Wednesday, February 01, 2012

OMN Welcomes Mystery Author Spencer Seidel

Omnimystery News: Authors on Tour

Omnimystery News is pleased to welcome crime novelist Spencer Seidel. His newest thriller, Lovesick (PublishingWorks, October 2011 eBook), is a murder mystery set in Portland, Maine.

Today Spencer tells us about a kid and his books.

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Because my fiction can be so dark, I occasionally get asked what kinds of books I read as a kid. I suppose some people think I was raised on a steady diet of old horror movies and King novels. As Frank Zappa famously (and flippantly) said to a senator inquiring about what odd toys his children must have had: "Well, why don't you come up to the house and I'll show 'em to you." That's sort of what I'm going to do here. Hopefully, this short list of my favorites as a kid will bring back some fun reading memories of your own.

Spencer Seidel
Photo provided courtesy of
Spencer Seidel

Charlie and the Chocolate Factory by Roald Dahl. This classic was the first big-boy book I remember reading on my own from start to finish. I was probably five or so, but I don't know for sure. What I do remember is the absolute thrill the experience of reading something like this gave me. The little kid version of a head rush, I guess. I think I read it six times in a row.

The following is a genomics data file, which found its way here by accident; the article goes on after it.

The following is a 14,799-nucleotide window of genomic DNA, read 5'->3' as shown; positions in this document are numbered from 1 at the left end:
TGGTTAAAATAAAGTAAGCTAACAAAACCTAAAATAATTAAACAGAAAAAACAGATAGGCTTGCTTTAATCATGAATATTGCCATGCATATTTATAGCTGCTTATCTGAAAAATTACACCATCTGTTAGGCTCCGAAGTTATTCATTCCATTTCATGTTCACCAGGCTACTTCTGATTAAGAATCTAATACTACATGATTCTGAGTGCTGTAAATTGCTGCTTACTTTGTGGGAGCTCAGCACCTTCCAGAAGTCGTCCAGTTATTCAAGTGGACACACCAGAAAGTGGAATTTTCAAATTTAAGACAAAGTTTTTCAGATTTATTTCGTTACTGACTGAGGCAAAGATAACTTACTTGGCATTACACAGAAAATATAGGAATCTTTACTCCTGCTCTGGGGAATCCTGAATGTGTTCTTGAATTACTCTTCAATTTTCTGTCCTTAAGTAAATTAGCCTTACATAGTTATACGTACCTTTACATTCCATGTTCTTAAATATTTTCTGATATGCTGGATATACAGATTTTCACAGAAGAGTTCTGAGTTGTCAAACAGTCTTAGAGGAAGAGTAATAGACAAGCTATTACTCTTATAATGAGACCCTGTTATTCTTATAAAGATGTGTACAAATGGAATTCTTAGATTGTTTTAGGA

The Phantom Tollbooth by Norton Juster. As I recall, I had to give this a start a few times to get through it. The language was tougher in Phantom Tollbooth than in other books I'd read and the concepts far more abstract. Once I caught onto it however, I couldn't let go. To this day, I think about Milo driving his car through that play tollbooth.

"The Great Brain Series" by John D. Fitzgerald Man, did I eat these up. My favorite was The Great Brain at the Academy, but I loved them all. Remember how The Great Brain used to climb up in that hay loft and haul the ladder up after him so he could think? Or the fact that the kids were always fist fighting in those books? These books were gritty. Publishers would have a hard time with that today, I'd wager. Wonderful, true-to-life series depicting real, not-even-close-to-politically-correct kids doing kid stuff.

Anything by Judy Blume. I can't say enough about Judy Blume and the influence her books had on me. I read them all, even the girly ones like Are You There God? It's Me, Margaret. And I probably read them all before I was technically old enough, and that's part of the reason I love my mom. Her philosophy was: if the kid wants to read something, let him, because he'll find a way to read it anyway. My mom is probably mostly why I have such respect for women, but I'm sure Judy Blume's female characters had something to do with that as well.